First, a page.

Before the war Bush had approved a plan to use the Iraqi army as a national reconstruction force. It was thought to be too dangerous to demobilise all the soldiers at once, and they had been promised that they would be looked after if they surrendered. According to Frank Miller, his  Special Assistant, Bush now said that he would leave it up to ‘the guy on the ground.’

No Coalition troops were killed by hostile forces in the week before the Iraqi army was disbanded; five were killed the next week. General David Petraeus, then commanding the 101st Airborne Division, said that it was getting worse week by week. He bluntly told Slocombe that his policies were killing Coalition soldiers. Iraqi soldiers had to be given the means of feeding their families.

US troops opened fire on a protest on 18 June after stone throwing by Iraqis. Bremer announced five days later that payments would be made to soldiers, but it was too late. Attacks worsened and showed clear signs of being carried out by professionals.

The USA was not surprised to be opposed by the Sunni minority, which lost the privileges that it had enjoyed under Saddam. It had expected to be welcomed by the Shia majority; a revolt by them would mean serious trouble. Hajaf, their religious centre, was more important than Baghdad in the eyes of many Shias, and Grand Ayatollah Sistani was very influential.

A Brazilian UN diplomat, Sergio Vieira de Mello, was sent to Iraq as a mediator. Sistani was unwilling to meet Americans, but did meet de Mello. Sistani’s aide Ahmed Safi said that Sistani insisted that any constitution had to protect Iraqi interests and religious principles. It must be written and approved by elected Iraqis.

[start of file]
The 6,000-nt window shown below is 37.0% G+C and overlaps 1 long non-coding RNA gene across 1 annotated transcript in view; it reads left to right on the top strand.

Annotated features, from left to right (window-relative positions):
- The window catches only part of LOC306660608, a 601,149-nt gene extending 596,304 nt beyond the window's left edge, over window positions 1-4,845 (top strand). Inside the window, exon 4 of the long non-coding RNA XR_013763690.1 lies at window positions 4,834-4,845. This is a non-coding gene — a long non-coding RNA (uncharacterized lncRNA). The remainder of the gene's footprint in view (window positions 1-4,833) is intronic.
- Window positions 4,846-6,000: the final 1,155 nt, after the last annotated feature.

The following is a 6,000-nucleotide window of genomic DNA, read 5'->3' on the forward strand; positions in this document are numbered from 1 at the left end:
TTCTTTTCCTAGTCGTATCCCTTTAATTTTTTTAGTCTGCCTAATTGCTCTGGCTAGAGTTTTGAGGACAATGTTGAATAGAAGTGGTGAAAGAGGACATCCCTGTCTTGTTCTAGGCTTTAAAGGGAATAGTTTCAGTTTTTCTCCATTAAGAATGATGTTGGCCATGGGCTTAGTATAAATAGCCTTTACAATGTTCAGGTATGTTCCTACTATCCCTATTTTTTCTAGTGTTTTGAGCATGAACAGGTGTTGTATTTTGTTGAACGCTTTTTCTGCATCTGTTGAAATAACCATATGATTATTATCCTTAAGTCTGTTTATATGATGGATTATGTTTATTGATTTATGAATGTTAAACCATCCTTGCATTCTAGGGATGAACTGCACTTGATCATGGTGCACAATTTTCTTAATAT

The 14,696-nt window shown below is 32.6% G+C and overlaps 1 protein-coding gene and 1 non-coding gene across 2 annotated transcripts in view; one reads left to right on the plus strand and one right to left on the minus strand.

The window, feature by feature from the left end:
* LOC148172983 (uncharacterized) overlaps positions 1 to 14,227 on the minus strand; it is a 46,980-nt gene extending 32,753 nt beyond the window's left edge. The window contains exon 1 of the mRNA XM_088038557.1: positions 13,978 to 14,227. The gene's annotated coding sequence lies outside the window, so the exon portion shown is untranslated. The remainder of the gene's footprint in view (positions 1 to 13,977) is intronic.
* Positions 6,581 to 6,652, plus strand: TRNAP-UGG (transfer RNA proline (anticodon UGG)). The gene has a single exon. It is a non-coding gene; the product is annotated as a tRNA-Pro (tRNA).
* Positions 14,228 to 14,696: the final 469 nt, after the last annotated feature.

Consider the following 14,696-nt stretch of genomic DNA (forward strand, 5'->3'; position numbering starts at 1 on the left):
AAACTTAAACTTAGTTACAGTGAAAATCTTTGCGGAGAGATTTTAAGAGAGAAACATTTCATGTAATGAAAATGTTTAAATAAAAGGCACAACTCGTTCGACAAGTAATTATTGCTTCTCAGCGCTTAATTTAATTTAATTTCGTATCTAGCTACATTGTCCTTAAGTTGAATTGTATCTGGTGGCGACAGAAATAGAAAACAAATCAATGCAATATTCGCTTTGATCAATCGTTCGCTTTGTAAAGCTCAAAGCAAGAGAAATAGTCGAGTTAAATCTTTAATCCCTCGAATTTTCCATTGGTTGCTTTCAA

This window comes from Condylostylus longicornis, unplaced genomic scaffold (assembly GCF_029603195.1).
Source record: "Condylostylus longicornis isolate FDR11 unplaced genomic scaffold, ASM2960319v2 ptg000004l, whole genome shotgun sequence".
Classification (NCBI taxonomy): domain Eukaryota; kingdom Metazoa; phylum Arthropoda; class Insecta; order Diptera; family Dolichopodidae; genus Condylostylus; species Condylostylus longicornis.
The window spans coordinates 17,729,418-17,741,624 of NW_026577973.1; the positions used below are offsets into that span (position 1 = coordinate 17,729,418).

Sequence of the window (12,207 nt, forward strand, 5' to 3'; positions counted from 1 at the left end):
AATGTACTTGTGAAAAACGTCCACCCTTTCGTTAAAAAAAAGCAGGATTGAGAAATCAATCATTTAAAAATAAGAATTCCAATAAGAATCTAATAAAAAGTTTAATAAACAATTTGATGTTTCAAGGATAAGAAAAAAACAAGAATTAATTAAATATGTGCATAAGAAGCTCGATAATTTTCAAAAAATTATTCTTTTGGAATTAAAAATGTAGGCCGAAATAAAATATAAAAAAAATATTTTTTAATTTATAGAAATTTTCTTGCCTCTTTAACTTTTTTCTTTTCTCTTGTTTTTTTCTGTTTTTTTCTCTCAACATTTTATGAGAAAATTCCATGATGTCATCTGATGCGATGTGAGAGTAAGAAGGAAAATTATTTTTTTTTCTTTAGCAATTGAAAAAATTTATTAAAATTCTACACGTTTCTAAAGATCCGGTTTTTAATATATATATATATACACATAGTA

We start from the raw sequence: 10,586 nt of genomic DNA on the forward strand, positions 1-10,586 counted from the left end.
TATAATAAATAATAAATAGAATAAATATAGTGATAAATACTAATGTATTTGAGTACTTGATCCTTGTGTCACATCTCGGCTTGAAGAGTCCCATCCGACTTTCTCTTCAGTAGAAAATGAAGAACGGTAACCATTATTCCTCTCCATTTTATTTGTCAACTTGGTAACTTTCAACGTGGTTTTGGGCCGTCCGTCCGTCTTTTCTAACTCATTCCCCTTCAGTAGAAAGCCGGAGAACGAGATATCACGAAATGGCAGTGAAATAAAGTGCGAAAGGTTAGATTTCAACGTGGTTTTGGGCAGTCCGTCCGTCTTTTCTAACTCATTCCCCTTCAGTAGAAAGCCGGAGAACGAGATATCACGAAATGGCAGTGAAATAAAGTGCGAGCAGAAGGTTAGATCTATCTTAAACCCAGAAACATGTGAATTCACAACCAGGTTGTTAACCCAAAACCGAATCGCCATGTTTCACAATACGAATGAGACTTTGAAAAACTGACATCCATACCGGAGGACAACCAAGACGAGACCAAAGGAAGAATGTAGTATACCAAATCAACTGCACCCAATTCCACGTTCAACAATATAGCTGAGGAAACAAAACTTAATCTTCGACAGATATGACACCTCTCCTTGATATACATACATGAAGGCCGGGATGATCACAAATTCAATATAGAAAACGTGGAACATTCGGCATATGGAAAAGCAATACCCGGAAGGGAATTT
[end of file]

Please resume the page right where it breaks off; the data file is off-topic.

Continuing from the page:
Bremer insisted that it was impossible to hold elections because the necessary mechanisms were not in place. Only de Mello appeared to be able to mediate, but he was killed on 19 August, along with 21 other UN employees, when the UN headquarters in Baghdad was destroyed by a suicide bomber. Al Qaeda later claimed responsibility.

On 8 September Bremer published a blueprint for the future without consulting anybody, not even Bush. It proposed a two-year process of writing a constitution, approving it in a referendum and holding elections. He was told that he had to hand over power by 30 June 2004.